Jay: That happened pretty naturally. But the String Band thing, we cut it out when we did the album with Nat and that was still a year before we got drums or electrified. He was just saying, “You should stay away from that name.” The progression into the music that we’re doing now is that we just really want to embrace all of it, all of the elements that we have now. Kellen [Asebroek]’s been playing keys a lot. He got so good on the keys in just a year and a half.

Since we have drums and Kellen’s progressed on the keys. It got to the point where stuff was changing. Mimi [Naja] always played guitar forever. She’s been more influenced by things like the Alabama Shakes lately. So she was wanting to move more in that direction. All of us just wanted to move in a new direction.

You’re like the brand new classic rock band

Jay: It’s funny but that’s kind of how we view it. We feel like we’re doing stuff like all of our old idols did. We’re figuring out rock and roll. I think the thing that separates us from a lot of bands, even bands like the Alabama Shakes, is that we don’t stick to any genre.

That’s the tricky part with us. We have three songwriters and don’t stick to any genre. Kellen’s got a new song “There She Was” that’s funky disco-y, but then it goes into a jammy part, and then it goes into a heavy rock part. We don’t even care. We just want to make something cool that we like, and hopefully other people will like too.

Here’s a random thing that fascinates me about what it’s like to be a touring band. Do you drive yourself or do you have a driver?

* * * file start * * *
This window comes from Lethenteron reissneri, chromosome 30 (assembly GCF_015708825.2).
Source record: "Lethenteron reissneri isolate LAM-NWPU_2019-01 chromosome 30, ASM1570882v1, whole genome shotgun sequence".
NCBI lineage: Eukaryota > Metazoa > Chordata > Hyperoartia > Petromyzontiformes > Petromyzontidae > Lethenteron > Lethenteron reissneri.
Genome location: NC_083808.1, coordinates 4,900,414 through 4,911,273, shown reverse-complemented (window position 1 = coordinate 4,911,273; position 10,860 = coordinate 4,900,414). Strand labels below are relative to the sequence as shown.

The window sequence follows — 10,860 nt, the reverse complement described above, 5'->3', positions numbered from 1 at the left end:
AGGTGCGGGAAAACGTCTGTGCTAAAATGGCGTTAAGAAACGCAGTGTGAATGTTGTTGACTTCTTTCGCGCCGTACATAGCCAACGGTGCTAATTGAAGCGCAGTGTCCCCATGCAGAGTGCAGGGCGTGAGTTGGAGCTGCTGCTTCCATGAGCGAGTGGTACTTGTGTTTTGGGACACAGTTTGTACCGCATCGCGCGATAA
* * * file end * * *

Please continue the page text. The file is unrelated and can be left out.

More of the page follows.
Jay: We drive ourselves.

Who’s the best driver?

Jay: Me.

Would everyone else say that?

Jay: Yep [laughter]

Hey Kellen [doing an interview across the room], is he the best driver?

Kellen: I think he has the most background and forward thinking skills. He comes from a racing family. They’re all aggressive yet defensive drivers.

Jay: My dad, all my uncles, my grandpa, they’re all racecar drivers. I got some motor oil running through my veins.

Kellen: In the city he gets a little aggro… He’s never put us in harm’s way. It may not be the most comfortable ride…

Jay: So there you go. I’m obviously the best driver [laughter]. Actually when we first started touring it was in Kellen’s Ford Explorer and he drove most of the time. And then when we got a van, I bought the van and I was leery of anyone else driving it. The first tour and a half I drove the whole time. Then it got to the point where I was just… “No. You guys are driving. Someone else is driving. I am tired.”

One thing I’m wondering about with a band of your size, is simply how do you make money these days?

Jay: We make our money off our shows. These days I think most bands do. There’s two main things you get your cash from. And there’s two more things that you can get some cash from. Shows, that’s how we get our personal pay. We split up that mostly for us. We have a percentage that goes to our band fund, a percentage that goes to management and booking agency. There’s a cut. We cut them all in for every show. Where we really get the money to fund the band is from merch. All of our CD sales. We don’t split up any of that. We just put it back into the machine.

Is it better to buy from you guys at a show or from iTunes?

Jay: It’s better to buy from a show. The other reason why is that iTunes takes a cut. That’s OK because we offset that with our pricing.